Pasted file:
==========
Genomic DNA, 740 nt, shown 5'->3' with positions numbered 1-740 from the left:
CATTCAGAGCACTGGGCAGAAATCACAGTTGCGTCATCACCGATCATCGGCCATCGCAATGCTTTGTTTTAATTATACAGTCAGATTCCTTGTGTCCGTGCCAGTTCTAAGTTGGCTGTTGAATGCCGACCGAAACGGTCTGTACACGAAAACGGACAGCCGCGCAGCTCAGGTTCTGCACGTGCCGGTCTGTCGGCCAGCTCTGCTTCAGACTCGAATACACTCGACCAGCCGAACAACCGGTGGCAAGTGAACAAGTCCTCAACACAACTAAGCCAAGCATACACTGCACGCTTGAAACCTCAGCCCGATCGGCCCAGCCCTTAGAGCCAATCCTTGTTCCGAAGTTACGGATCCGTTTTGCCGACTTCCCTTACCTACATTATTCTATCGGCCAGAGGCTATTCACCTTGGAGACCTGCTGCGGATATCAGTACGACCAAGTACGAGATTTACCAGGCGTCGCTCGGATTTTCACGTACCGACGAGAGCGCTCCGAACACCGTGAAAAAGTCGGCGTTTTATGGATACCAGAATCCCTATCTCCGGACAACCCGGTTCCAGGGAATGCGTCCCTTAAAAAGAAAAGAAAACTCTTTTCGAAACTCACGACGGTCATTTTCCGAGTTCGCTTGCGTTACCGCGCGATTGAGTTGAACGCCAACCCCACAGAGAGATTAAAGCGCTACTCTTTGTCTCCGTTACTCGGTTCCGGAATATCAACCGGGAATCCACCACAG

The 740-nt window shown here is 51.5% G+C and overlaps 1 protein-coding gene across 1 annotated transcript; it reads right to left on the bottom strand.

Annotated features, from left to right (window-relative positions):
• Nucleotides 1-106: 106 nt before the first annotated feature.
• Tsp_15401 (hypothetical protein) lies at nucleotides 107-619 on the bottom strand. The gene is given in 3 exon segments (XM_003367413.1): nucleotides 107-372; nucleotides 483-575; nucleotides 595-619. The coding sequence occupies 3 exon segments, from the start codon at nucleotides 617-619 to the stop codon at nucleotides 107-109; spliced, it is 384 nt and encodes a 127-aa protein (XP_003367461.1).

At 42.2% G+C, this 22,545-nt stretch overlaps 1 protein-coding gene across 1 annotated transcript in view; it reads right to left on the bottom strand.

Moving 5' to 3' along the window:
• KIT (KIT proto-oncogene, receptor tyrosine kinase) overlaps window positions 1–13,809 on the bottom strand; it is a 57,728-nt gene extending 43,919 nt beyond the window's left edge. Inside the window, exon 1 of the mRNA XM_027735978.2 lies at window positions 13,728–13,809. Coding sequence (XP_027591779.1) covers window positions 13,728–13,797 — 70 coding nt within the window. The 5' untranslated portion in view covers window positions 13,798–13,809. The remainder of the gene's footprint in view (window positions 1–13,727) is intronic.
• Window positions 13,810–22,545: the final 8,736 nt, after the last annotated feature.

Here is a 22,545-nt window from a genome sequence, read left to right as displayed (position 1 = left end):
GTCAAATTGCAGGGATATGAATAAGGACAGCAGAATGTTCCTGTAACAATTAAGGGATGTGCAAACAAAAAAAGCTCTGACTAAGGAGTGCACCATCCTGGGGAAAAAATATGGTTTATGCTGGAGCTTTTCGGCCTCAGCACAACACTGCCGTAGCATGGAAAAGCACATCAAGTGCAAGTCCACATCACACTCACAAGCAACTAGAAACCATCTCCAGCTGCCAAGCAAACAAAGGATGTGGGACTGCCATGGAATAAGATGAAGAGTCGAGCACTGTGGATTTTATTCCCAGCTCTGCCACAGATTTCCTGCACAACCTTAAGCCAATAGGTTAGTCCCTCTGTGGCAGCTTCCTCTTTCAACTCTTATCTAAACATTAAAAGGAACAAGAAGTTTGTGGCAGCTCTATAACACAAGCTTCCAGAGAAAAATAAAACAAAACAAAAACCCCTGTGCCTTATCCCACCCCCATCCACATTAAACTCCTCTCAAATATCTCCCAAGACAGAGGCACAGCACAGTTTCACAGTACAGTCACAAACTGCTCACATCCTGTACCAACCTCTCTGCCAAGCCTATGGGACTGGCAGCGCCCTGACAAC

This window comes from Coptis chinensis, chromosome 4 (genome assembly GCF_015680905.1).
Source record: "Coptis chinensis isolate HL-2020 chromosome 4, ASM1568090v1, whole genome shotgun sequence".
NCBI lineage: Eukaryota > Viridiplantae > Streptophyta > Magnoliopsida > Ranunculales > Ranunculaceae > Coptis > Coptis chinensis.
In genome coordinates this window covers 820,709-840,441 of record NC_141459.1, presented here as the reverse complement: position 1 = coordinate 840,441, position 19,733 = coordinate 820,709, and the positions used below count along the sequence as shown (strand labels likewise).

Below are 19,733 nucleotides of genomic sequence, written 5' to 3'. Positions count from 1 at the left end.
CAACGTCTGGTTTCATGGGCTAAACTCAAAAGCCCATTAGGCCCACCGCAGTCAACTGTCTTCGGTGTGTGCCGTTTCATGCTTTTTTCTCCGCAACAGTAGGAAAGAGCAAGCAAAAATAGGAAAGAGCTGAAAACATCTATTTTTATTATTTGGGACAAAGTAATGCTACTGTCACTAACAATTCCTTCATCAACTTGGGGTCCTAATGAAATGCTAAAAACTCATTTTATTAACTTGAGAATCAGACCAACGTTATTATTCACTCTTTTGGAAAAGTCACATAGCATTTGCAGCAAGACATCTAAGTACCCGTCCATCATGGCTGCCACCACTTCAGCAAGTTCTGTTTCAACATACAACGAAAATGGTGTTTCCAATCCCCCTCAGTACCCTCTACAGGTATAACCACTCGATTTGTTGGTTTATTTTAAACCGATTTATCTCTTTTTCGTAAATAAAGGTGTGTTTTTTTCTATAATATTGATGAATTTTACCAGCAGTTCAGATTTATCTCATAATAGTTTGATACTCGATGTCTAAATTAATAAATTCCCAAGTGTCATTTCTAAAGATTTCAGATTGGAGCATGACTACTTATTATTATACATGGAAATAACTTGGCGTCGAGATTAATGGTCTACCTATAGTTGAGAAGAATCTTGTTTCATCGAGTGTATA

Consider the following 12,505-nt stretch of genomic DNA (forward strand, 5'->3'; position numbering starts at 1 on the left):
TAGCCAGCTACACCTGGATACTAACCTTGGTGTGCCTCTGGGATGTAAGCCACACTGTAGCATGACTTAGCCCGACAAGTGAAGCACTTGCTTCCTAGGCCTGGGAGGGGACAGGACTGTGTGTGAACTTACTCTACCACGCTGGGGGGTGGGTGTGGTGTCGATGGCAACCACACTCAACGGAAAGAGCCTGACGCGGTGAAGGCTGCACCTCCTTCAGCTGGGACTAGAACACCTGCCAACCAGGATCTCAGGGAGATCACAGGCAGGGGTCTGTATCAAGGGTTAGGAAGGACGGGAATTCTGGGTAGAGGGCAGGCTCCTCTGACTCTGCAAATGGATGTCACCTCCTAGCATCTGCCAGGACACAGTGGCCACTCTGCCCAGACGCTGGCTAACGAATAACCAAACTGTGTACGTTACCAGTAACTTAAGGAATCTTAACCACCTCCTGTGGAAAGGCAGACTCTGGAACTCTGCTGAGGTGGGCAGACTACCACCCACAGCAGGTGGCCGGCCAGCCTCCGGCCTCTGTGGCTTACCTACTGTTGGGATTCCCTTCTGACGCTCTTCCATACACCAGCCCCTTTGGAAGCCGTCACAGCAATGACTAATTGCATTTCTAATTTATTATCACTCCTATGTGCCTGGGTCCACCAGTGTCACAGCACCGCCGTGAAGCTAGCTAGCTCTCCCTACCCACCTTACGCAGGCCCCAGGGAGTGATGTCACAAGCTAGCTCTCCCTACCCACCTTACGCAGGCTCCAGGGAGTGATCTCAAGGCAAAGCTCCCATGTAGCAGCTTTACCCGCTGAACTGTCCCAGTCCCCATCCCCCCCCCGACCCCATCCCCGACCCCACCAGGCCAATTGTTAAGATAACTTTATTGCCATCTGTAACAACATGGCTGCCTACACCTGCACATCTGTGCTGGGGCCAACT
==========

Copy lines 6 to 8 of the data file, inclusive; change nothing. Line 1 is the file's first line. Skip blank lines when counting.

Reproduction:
• Tsp_15401 (hypothetical protein) lies at nucleotides 107-619 on the bottom strand. The gene is given in 3 exon segments (XM_003367413.1): nucleotides 107-372; nucleotides 483-575; nucleotides 595-619. The coding sequence occupies 3 exon segments, from the start codon at nucleotides 617-619 to the stop codon at nucleotides 107-109; spliced, it is 384 nt and encodes a 127-aa protein (XP_003367461.1).

At 42.2% G+C, this 22,545-nt stretch overlaps 1 protein-coding gene across 1 annotated transcript in view; it reads right to left on the bottom strand.

Moving 5' to 3' along the window: